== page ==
SB 146 by Sens. Aaron Bean, R-Fernandina, and Rob Bradley, R-Fleming Island, and HB 57 by Reps. Frank White, R-Pensacola, and Patricia Williams, D-Ft. Lauderdale, authorize the payment of due process costs when a court-appointed pro bono attorney represents a dependent child with special needs. The due process costs include the costs of court reporting and transcriptions, expert witnesses, mental health professionals, reasonable pretrial consultation fees and costs, and certain travel expenses.



SB 222 by Sen. Aaron Bean, R-Fernandina Beach, and HB 6021 by Rep. Cyndi Stevenson, R-St. Augustine, eliminate the future repeal of the guardian ad litem direct-support organization. On February 7, HB 6021 passed the full Senate by a vote of 35-0. The bill was sent to the Governor for final action on March 9.


Failed to pass.

SB 1396 by Sens. Steube, R-Sarasota, and Jeff Brandes, R-St. Petersburg, and HB 7061 by the Civil Justice and Claims Subcommittee increase the jurisdictional amount for civil county court cases to $50,000 from $15,000, effective date of July 1, 2019.



HB 7071 by the House Judiciary Committee and SB 1218 by Sen. Brandes, R-St. Petersburg, are aimed at having more open and transparent data within the criminal justice system. Under the proposal, clerks of court, state attorneys, public defenders, county jail operators and the Department of Corrections (DOC) would be required to submit specific data elements on a weekly basis to the Department of Law Enforcement (FDLE). FDLE will publish the data on the department’s website and make it searchable by data element, county, circuit and unique identifier. The unique identifier would be created by FDLE to identify a specific subject of a criminal case to track that person’s experience in the criminal justice system. DOC would be required to report and publish, on a quarterly basis, inmate admissions by offense type and recidivism rates. Recidivism is redefined to include rearrest, reconviction, reincarceration and probation revocation within a three-year period. The legislature amended the provisions of this data collection onto SB 1392, a bill related to prearrest diversion programs.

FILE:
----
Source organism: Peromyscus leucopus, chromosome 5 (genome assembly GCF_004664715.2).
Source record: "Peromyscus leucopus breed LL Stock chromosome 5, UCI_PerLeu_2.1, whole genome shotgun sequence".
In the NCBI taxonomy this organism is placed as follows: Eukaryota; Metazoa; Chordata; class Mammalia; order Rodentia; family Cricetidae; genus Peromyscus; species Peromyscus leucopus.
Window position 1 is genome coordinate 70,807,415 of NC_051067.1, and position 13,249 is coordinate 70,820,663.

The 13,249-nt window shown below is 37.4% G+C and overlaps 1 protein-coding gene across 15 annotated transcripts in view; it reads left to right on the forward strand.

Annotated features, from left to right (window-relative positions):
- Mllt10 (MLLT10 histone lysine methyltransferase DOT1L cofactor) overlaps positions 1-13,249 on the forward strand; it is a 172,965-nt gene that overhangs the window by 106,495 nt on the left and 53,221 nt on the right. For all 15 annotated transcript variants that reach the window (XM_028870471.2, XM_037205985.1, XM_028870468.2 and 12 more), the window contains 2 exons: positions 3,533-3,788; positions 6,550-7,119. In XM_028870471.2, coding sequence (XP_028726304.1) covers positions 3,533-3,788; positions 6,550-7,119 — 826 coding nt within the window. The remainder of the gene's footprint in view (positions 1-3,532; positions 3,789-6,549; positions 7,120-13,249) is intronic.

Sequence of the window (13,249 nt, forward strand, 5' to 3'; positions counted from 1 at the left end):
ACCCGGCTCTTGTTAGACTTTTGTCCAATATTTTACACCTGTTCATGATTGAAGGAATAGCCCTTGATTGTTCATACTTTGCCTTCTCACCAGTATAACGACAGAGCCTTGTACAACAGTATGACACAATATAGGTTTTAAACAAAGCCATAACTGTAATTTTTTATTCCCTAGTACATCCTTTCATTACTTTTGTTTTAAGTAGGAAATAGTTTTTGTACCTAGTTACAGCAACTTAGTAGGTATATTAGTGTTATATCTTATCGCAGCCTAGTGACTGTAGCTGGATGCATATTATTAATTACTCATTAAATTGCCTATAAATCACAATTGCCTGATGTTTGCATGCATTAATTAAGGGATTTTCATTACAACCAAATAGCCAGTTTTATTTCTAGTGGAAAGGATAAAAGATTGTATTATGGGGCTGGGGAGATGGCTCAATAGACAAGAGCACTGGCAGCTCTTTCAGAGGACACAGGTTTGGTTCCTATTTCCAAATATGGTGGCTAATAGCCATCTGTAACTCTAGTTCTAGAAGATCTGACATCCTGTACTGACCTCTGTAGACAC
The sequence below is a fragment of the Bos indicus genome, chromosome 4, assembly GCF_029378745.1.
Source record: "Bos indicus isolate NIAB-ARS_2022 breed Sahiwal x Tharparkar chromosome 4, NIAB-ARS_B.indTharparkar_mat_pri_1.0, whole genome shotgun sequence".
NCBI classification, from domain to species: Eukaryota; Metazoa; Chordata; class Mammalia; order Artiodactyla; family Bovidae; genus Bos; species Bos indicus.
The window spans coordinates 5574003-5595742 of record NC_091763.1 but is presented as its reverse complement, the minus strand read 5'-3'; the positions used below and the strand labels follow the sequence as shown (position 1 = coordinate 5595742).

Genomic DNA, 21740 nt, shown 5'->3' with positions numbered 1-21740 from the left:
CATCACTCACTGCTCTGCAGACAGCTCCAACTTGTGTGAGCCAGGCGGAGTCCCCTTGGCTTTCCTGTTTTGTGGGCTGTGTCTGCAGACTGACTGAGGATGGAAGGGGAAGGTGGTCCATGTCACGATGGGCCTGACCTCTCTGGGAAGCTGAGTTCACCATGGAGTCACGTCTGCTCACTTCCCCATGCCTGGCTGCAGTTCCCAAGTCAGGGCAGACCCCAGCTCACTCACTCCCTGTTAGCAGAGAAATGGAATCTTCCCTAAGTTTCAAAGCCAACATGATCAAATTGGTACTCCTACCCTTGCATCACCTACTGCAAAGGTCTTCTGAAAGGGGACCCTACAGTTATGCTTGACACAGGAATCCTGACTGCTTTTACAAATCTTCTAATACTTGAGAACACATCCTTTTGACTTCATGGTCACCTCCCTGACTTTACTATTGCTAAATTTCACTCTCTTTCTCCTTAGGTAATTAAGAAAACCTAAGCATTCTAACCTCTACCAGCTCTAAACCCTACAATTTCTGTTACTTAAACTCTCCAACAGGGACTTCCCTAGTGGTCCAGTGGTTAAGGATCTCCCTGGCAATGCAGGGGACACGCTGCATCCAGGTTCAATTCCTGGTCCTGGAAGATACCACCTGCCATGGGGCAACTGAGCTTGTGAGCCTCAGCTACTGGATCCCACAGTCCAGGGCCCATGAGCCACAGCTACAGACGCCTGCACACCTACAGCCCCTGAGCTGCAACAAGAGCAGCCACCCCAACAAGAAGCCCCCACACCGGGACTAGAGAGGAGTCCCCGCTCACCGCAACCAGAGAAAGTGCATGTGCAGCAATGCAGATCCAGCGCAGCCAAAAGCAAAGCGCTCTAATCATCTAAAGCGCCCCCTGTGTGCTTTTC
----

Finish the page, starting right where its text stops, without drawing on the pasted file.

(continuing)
Failed to pass.

The Senate and the House take different approaches to the certification issue.  HB 5301 by the House Subcommittee on Justice Appropriations conforms the number of trial court judgeships authorized by statute to the Florida Supreme Court’s latest certification of need for additional judges. Specifically, HB 5301 adds two circuit court judgeships to the Ninth Judicial Circuit Court, which includes Orange and Osceola Counties, and two county court judgeships to Hillsborough County. HB 5301 also decreases the number of county court judgeships as follows: one from Escambia County, two from Pasco County, one from Putnam County, one from Alachua County, one from Polk County, three from Brevard County, one from Charlotte County, one from Collier County, one from Monroe County and one from Leon County. SB 1396 by Sen. Steube, R-Sarasota, also changes the number of trial court and county court judgeships authorized by statute. Specifically, SB 1396 adds two circuit judgeships to the Ninth Judicial Circuit, which includes Orange and Osceola Counties and adds five new county judgeships – two in Hillsborough County and one each in Citrus, Columbia and Flagler Counties.


We hope you find these summaries useful.

To see bills relating to a particular bar group or area of practice, go to “Legislation of Interest to the Legal Profession” on the Bar website.

For more detailed information on specific legislation tracked by the Bar, visit the Legislation Committee’s page on the Bar website.